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Wake Forest freshman walk-on safety Nick Andersen is hoisted in the air by his teammates after the Demon Deacons defeated 19th-ranked Virginia Tech on Saturday night. (Photo: Andrew Dye,Journal, Winston-Salem Journal)
WINSTON-SALEM — A blood-stained black jersey with gold numbers and trim emerged from the huddle of Wake Forest football players gathered at the 50-yard line of Truist Field on Saturday night.
A cut suffered in the preceding Atlantic Coast Conference game blemished Nick Andersen’s chin, thus dripping down his jersey, serving as a battle scar from his efforts.
As he celebrated in all his gameday glory, the true freshman walk-on was hoisted on the shoulders of his teammates for his performance in Wake Forest’s 23-16 victory against No. 19 Virginia Tech.
“They were calling him ‘Rudy’ and they were chanting, ‘scholly, scholly,’ ” Wake Forest coach Dave Clawson said, acknowledging his players’ calls to reward the walk-on with a scholarship. “So I think we’ll definitely be taking care of that next semester.”
Andersen’s three interceptions and 11 tackles were at the center of a stout defensive showing by the Demon Deacons (3-2 overall, 2-2 ACC) that held a prolific Virginia Tech offense to a season-low point total and elicited the praise of his teammates.
“He is an absolute dog,” Wake Forest defensive tackle Sulaiman Kamara said. “For him to be a walk-on on a Division I level and do what he did these last couple games and (against Virginia Tech), that just shows you that if you put the time and dedication into anything, you can make anything happen. I’m absolutely so proud of him. When we brought him up in the middle of the field, everybody’s yelling, ‘Put him on scholarship,’ because he’s earned it. He has absolutely earned it.”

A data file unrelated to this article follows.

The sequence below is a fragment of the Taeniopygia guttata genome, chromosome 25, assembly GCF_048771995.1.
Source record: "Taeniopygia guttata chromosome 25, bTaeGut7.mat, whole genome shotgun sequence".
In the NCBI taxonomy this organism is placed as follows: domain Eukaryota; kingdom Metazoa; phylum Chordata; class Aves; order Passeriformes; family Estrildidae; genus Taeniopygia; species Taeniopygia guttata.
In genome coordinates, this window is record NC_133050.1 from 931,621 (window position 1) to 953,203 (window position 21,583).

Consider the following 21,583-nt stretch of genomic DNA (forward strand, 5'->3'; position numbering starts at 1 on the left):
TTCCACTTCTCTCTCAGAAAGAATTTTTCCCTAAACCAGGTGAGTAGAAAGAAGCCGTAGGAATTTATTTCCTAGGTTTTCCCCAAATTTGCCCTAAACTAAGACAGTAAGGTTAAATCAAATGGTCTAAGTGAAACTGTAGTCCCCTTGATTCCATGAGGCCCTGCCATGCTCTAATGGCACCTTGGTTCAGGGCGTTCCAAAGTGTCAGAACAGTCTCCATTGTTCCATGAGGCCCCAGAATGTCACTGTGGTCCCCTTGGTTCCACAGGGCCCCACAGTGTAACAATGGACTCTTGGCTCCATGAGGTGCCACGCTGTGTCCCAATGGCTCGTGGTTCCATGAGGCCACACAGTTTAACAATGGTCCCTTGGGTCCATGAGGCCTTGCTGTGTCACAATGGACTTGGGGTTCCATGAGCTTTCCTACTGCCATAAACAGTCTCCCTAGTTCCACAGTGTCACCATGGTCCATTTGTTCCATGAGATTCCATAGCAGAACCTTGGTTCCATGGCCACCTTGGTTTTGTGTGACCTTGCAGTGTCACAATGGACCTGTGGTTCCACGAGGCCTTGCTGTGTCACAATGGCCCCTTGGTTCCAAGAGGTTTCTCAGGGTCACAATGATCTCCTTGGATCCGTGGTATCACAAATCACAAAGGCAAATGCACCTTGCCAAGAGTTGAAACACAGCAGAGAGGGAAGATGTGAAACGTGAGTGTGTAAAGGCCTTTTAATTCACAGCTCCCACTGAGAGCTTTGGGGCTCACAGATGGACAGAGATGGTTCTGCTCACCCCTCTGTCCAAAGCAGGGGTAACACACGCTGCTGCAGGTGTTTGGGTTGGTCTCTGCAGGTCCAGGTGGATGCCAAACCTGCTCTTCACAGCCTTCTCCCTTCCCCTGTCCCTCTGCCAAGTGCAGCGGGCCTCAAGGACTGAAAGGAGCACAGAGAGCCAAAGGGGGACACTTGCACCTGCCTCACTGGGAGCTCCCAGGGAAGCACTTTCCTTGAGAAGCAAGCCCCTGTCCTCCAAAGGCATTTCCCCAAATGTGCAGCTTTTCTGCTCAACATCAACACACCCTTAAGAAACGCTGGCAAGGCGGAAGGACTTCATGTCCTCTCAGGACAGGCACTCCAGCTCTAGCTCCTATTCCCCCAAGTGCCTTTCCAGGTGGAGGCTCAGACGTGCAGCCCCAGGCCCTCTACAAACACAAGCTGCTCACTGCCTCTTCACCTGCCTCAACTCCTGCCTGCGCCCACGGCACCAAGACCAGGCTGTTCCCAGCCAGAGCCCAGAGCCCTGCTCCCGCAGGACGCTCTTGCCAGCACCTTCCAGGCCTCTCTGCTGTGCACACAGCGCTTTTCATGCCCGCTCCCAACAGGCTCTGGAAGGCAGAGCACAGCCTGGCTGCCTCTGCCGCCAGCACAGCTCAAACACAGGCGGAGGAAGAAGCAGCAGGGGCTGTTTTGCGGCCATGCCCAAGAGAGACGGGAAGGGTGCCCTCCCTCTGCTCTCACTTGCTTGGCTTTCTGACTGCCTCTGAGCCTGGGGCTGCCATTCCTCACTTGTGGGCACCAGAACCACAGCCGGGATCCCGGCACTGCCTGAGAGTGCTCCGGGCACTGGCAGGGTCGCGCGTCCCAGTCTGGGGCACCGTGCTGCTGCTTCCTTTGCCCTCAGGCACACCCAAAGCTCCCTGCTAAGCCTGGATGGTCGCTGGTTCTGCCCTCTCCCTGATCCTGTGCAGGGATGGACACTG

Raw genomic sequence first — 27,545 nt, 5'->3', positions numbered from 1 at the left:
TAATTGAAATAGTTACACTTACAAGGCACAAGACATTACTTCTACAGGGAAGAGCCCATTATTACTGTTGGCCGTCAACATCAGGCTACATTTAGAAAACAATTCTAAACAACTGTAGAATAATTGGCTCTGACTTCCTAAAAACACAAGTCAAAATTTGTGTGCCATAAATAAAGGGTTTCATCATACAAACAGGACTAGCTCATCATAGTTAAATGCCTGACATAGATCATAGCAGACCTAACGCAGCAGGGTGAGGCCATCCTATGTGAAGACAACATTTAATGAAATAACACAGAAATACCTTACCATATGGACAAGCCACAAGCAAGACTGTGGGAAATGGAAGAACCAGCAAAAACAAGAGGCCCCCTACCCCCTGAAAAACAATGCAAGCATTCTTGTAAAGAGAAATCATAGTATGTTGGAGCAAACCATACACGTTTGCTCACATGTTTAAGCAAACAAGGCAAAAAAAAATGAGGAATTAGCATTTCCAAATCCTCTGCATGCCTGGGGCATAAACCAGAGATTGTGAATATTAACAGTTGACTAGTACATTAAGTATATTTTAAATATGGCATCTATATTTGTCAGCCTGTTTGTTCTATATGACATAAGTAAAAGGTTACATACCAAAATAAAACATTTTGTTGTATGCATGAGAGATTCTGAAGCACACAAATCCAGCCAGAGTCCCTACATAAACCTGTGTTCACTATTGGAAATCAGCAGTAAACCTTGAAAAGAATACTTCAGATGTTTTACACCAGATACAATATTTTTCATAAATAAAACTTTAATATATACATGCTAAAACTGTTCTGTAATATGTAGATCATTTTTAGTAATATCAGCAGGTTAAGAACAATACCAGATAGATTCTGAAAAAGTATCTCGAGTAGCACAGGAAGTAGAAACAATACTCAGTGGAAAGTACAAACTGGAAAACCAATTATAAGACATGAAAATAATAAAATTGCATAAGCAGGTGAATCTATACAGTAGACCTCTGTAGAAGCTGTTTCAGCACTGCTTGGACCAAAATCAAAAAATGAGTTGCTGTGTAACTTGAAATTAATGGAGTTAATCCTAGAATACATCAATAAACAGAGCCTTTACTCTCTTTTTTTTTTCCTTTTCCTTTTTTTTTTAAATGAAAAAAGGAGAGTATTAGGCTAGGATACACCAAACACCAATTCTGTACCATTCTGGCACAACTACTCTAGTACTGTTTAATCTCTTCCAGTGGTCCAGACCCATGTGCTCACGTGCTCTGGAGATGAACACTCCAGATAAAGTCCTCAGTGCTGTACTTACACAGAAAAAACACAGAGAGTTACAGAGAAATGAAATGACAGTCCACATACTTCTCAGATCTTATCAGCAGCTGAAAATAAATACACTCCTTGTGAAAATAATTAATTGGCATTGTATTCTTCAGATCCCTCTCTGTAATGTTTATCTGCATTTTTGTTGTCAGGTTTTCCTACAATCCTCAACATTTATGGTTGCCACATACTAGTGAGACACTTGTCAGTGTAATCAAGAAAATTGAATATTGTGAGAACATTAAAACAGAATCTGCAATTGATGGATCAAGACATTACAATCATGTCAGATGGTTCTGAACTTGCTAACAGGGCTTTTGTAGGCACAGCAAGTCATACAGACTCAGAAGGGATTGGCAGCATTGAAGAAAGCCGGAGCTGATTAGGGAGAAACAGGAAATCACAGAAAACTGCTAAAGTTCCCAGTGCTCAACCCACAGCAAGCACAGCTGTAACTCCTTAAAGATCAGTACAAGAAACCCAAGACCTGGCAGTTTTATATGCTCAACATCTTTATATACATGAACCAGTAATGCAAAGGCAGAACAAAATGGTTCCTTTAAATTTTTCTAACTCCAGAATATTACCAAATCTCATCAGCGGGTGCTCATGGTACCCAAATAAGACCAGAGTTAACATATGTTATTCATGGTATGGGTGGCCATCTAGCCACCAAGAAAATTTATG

Andersen caught the game-sealing interception near midfield in the closing seconds as the Hokies (3-2, 3-2) attempted to construct a game-tying drive.
“We came out there, our mindset was to stop the run and make them beat us throwing the ball,” Andersen said. “And we showed that our secondary, you try and test us and we’ll be ready for it.”
The 5-foot-11, 185-pound safety from Clifton, Va. said it was the first game he’s ever recorded three interceptions in, on any level of football. It’s the first time a Wake Forest player has recorded three interceptions in a single game since 1987 when A.J. Greene tallied four against Georgia Tech.
“That kid is the definition of a Wake Forest football player,” Wake Forest quarterback Sam Hartman said. “Gritty. Tough. It’s an honor to play beside him. It’s an honor to have him on my team. That kind of personifies why we’re going crazy out there. It’s guys like that make plays like that and just really excited.”
Andersen’s second takeaway came when Virginia Tech put together a promising drive that worked its way into Wake Forest territory with the Hokies trailing by 10 in the third quarter.
“It’s really all in the week’s preparation,” he said. “It starts with our coaches and it ends up with the players. We’re in there every day, we’re watching film, countless hours of film. On the practice field, we’re intense and we’re treating every day like it is a Saturday game day. And that’s why when we’re called upon to be in position to make a play, we’re making plays.”